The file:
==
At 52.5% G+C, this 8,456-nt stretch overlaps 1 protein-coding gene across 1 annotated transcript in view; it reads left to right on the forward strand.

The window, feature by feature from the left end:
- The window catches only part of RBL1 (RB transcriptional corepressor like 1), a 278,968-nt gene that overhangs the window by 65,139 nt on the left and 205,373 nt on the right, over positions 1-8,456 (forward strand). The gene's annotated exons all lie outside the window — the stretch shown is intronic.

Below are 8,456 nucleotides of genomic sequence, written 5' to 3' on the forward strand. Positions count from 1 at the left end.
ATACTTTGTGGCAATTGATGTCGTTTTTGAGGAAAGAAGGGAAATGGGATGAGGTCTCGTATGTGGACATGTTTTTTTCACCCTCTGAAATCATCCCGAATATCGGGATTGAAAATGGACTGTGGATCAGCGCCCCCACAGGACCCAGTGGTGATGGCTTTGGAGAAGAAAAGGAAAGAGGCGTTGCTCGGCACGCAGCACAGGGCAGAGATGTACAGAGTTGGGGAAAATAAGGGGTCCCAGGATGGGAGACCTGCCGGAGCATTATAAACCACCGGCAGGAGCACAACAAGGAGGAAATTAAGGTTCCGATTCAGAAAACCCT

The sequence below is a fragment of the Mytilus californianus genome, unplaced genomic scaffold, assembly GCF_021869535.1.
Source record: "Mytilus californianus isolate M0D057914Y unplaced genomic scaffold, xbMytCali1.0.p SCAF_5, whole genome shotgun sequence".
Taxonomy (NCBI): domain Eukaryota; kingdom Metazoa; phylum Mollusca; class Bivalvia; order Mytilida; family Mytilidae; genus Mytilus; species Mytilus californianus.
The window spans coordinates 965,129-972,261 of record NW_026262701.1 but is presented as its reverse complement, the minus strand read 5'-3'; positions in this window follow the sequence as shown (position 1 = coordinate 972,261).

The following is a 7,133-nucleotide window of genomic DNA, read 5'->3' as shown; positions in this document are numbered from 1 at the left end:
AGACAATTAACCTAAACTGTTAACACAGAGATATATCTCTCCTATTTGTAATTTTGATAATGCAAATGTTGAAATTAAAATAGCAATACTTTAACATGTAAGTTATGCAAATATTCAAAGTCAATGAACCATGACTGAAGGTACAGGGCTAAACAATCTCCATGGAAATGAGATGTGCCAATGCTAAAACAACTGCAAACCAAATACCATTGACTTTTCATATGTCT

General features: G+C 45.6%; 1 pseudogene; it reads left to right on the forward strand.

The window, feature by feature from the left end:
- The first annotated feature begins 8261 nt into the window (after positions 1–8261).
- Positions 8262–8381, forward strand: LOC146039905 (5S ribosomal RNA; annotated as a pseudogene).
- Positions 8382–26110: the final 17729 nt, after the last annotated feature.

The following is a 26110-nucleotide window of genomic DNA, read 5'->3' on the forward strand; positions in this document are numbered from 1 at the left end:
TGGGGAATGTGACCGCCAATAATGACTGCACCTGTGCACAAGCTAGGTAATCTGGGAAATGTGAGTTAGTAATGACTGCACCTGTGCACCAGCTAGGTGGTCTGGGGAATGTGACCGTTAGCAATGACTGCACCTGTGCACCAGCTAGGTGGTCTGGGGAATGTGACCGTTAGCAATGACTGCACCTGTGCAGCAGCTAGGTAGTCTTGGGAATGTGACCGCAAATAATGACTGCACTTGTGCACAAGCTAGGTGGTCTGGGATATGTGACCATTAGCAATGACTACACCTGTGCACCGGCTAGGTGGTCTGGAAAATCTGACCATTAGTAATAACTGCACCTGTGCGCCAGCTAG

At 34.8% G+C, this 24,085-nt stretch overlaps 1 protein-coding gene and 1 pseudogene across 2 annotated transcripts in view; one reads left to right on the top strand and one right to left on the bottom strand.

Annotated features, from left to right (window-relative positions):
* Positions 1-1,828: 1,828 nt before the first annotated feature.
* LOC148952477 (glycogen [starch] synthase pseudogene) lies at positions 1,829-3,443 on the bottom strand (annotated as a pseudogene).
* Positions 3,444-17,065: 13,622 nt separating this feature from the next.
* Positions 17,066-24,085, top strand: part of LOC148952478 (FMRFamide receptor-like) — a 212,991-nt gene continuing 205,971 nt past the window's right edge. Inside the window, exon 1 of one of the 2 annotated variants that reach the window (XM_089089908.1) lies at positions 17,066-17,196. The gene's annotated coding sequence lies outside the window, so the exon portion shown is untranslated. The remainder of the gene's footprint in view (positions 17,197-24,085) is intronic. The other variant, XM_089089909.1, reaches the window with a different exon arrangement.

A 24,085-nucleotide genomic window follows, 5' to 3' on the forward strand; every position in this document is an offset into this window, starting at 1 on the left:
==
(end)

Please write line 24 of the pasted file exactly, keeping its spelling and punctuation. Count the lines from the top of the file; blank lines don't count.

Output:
* Positions 17,066-24,085, top strand: part of LOC148952478 (FMRFamide receptor-like) — a 212,991-nt gene continuing 205,971 nt past the window's right edge. Inside the window, exon 1 of one of the 2 annotated variants that reach the window (XM_089089908.1) lies at positions 17,066-17,196. The gene's annotated coding sequence lies outside the window, so the exon portion shown is untranslated. The remainder of the gene's footprint in view (positions 17,197-24,085) is intronic. The other variant, XM_089089909.1, reaches the window with a different exon arrangement.